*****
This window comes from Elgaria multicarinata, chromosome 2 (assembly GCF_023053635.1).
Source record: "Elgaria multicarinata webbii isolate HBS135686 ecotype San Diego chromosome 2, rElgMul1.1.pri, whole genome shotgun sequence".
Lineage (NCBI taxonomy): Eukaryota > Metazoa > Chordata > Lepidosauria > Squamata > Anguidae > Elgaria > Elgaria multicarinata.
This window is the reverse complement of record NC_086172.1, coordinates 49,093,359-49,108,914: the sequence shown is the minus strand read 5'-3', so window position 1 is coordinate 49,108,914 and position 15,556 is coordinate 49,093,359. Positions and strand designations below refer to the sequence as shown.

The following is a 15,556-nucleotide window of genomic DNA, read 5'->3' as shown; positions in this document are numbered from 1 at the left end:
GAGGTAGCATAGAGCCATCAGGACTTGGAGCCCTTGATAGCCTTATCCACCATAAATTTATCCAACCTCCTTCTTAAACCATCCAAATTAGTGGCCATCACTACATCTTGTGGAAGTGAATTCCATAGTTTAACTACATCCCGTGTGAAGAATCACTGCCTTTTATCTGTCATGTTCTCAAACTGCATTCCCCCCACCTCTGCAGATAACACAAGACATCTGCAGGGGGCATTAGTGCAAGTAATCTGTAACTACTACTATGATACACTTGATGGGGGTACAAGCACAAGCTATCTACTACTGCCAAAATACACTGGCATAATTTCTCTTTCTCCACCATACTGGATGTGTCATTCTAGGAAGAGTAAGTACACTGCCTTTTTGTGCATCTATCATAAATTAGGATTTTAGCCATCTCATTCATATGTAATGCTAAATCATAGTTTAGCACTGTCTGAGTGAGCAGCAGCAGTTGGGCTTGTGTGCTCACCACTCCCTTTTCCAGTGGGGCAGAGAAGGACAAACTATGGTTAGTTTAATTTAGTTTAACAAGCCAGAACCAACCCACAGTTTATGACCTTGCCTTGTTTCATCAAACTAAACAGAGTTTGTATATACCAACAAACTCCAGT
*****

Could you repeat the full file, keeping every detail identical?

This window comes from Elgaria multicarinata, chromosome 2 (assembly GCF_023053635.1).
Source record: "Elgaria multicarinata webbii isolate HBS135686 ecotype San Diego chromosome 2, rElgMul1.1.pri, whole genome shotgun sequence".
Lineage (NCBI taxonomy): Eukaryota > Metazoa > Chordata > Lepidosauria > Squamata > Anguidae > Elgaria > Elgaria multicarinata.
This window is the reverse complement of record NC_086172.1, coordinates 49,093,359-49,108,914: the sequence shown is the minus strand read 5'-3', so window position 1 is coordinate 49,108,914 and position 15,556 is coordinate 49,093,359. Positions and strand designations below refer to the sequence as shown.

The following is a 15,556-nucleotide window of genomic DNA, read 5'->3' as shown; positions in this document are numbered from 1 at the left end:
GAGGTAGCATAGAGCCATCAGGACTTGGAGCCCTTGATAGCCTTATCCACCATAAATTTATCCAACCTCCTTCTTAAACCATCCAAATTAGTGGCCATCACTACATCTTGTGGAAGTGAATTCCATAGTTTAACTACATCCCGTGTGAAGAATCACTGCCTTTTATCTGTCATGTTCTCAAACTGCATTCCCCCCACCTCTGCAGATAACACAAGACATCTGCAGGGGGCATTAGTGCAAGTAATCTGTAACTACTACTATGATACACTTGATGGGGGTACAAGCACAAGCTATCTACTACTGCCAAAATACACTGGCATAATTTCTCTTTCTCCACCATACTGGATGTGTCATTCTAGGAAGAGTAAGTACACTGCCTTTTTGTGCATCTATCATAAATTAGGATTTTAGCCATCTCATTCATATGTAATGCTAAATCATAGTTTAGCACTGTCTGAGTGAGCAGCAGCAGTTGGGCTTGTGTGCTCACCACTCCCTTTTCCAGTGGGGCAGAGAAGGACAAACTATGGTTAGTTTAATTTAGTTTAACAAGCCAGAACCAACCCACAGTTTATGACCTTGCCTTGTTTCATCAAACTAAACAGAGTTTGTATATACCAACAAACTCCAGT